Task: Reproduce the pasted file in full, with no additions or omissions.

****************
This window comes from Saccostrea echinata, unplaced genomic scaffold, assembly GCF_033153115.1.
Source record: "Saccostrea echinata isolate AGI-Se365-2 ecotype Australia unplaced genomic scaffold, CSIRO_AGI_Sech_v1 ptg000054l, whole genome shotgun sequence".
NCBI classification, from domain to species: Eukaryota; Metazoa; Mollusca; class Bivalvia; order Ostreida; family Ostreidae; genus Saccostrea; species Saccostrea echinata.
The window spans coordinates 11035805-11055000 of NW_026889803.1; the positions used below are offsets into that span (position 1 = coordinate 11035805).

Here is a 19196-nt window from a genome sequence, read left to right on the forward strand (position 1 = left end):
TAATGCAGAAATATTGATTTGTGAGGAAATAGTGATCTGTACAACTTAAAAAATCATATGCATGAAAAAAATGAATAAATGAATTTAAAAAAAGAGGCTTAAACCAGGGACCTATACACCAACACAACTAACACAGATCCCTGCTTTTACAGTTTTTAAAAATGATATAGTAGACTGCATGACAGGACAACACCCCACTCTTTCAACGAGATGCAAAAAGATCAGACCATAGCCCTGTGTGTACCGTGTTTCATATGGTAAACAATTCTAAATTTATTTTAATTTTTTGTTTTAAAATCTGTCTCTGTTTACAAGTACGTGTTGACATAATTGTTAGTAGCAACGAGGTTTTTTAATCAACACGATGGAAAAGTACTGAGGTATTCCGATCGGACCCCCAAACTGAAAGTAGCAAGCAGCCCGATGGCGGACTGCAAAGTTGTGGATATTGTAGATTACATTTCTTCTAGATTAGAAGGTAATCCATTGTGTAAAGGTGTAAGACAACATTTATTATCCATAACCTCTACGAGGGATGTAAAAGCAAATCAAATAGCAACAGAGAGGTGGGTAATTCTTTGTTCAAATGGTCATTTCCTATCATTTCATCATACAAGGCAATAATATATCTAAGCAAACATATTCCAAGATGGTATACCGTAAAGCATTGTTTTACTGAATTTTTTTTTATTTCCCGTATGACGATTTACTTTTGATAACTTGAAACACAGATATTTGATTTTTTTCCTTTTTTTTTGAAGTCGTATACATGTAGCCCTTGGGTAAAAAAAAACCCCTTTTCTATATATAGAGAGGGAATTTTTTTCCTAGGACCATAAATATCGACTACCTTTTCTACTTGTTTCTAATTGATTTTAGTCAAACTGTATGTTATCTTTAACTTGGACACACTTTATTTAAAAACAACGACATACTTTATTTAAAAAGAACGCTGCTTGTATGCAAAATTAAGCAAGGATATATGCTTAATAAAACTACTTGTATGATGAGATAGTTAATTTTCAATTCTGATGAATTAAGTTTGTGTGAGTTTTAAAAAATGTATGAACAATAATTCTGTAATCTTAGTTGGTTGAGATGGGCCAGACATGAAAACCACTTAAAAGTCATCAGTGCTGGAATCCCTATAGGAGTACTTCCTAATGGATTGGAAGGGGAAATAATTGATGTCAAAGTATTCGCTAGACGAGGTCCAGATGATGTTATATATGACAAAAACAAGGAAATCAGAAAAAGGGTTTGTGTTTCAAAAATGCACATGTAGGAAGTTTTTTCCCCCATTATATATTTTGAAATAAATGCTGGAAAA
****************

This window comes from Saccostrea echinata, unplaced genomic scaffold, assembly GCF_033153115.1.
Source record: "Saccostrea echinata isolate AGI-Se365-2 ecotype Australia unplaced genomic scaffold, CSIRO_AGI_Sech_v1 ptg000054l, whole genome shotgun sequence".
NCBI classification, from domain to species: Eukaryota; Metazoa; Mollusca; class Bivalvia; order Ostreida; family Ostreidae; genus Saccostrea; species Saccostrea echinata.
The window spans coordinates 11035805-11055000 of NW_026889803.1; the positions used below are offsets into that span (position 1 = coordinate 11035805).

Here is a 19196-nt window from a genome sequence, read left to right on the forward strand (position 1 = left end):
TAATGCAGAAATATTGATTTGTGAGGAAATAGTGATCTGTACAACTTAAAAAATCATATGCATGAAAAAAATGAATAAATGAATTTAAAAAAAGAGGCTTAAACCAGGGACCTATACACCAACACAACTAACACAGATCCCTGCTTTTACAGTTTTTAAAAATGATATAGTAGACTGCATGACAGGACAACACCCCACTCTTTCAACGAGATGCAAAAAGATCAGACCATAGCCCTGTGTGTACCGTGTTTCATATGGTAAACAATTCTAAATTTATTTTAATTTTTTGTTTTAAAATCTGTCTCTGTTTACAAGTACGTGTTGACATAATTGTTAGTAGCAACGAGGTTTTTTAATCAACACGATGGAAAAGTACTGAGGTATTCCGATCGGACCCCCAAACTGAAAGTAGCAAGCAGCCCGATGGCGGACTGCAAAGTTGTGGATATTGTAGATTACATTTCTTCTAGATTAGAAGGTAATCCATTGTGTAAAGGTGTAAGACAACATTTATTATCCATAACCTCTACGAGGGATGTAAAAGCAAATCAAATAGCAACAGAGAGGTGGGTAATTCTTTGTTCAAATGGTCATTTCCTATCATTTCATCATACAAGGCAATAATATATCTAAGCAAACATATTCCAAGATGGTATACCGTAAAGCATTGTTTTACTGAATTTTTTTTTATTTCCCGTATGACGATTTACTTTTGATAACTTGAAACACAGATATTTGATTTTTTTCCTTTTTTTTTGAAGTCGTATACATGTAGCCCTTGGGTAAAAAAAAACCCCTTTTCTATATATAGAGAGGGAATTTTTTTCCTAGGACCATAAATATCGACTACCTTTTCTACTTGTTTCTAATTGATTTTAGTCAAACTGTATGTTATCTTTAACTTGGACACACTTTATTTAAAAACAACGACATACTTTATTTAAAAAGAACGCTGCTTGTATGCAAAATTAAGCAAGGATATATGCTTAATAAAACTACTTGTATGATGAGATAGTTAATTTTCAATTCTGATGAATTAAGTTTGTGTGAGTTTTAAAAAATGTATGAACAATAATTCTGTAATCTTAGTTGGTTGAGATGGGCCAGACATGAAAACCACTTAAAAGTCATCAGTGCTGGAATCCCTATAGGAGTACTTCCTAATGGATTGGAAGGGGAAATAATTGATGTCAAAGTATTCGCTAGACGAGGTCCAGATGATGTTATATATGACAAAAACAAGGAAATCAGAAAAAGGGTTTGTGTTTCAAAAATGCACATGTAGGAAGTTTTTTCCCCCATTATATATTTTGAAATAAATGCTGGAAAA